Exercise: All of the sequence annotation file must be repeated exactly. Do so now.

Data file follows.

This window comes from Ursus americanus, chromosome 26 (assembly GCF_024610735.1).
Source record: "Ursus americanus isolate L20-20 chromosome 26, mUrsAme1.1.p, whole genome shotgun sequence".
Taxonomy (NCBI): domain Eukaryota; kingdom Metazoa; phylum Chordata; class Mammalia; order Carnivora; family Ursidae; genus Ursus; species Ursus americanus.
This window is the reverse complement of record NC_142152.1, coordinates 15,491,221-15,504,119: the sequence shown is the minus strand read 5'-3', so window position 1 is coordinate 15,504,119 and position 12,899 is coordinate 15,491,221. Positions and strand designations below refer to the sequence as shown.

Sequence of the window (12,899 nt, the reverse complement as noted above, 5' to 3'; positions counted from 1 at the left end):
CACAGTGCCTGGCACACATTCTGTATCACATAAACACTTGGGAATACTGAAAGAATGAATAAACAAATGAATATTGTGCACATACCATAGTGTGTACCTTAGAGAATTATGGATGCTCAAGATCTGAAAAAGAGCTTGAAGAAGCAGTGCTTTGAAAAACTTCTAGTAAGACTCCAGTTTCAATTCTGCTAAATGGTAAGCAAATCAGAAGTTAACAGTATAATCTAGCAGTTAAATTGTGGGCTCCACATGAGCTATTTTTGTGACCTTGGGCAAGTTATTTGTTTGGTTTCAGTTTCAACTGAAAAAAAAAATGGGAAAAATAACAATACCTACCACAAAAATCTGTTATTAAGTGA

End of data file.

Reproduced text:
This window comes from Ursus americanus, chromosome 26 (assembly GCF_024610735.1).
Source record: "Ursus americanus isolate L20-20 chromosome 26, mUrsAme1.1.p, whole genome shotgun sequence".
Taxonomy (NCBI): domain Eukaryota; kingdom Metazoa; phylum Chordata; class Mammalia; order Carnivora; family Ursidae; genus Ursus; species Ursus americanus.
This window is the reverse complement of record NC_142152.1, coordinates 15,491,221-15,504,119: the sequence shown is the minus strand read 5'-3', so window position 1 is coordinate 15,504,119 and position 12,899 is coordinate 15,491,221. Positions and strand designations below refer to the sequence as shown.

Sequence of the window (12,899 nt, the reverse complement as noted above, 5' to 3'; positions counted from 1 at the left end):
CACAGTGCCTGGCACACATTCTGTATCACATAAACACTTGGGAATACTGAAAGAATGAATAAACAAATGAATATTGTGCACATACCATAGTGTGTACCTTAGAGAATTATGGATGCTCAAGATCTGAAAAAGAGCTTGAAGAAGCAGTGCTTTGAAAAACTTCTAGTAAGACTCCAGTTTCAATTCTGCTAAATGGTAAGCAAATCAGAAGTTAACAGTATAATCTAGCAGTTAAATTGTGGGCTCCACATGAGCTATTTTTGTGACCTTGGGCAAGTTATTTGTTTGGTTTCAGTTTCAACTGAAAAAAAAAATGGGAAAAATAACAATACCTACCACAAAAATCTGTTATTAAGTGA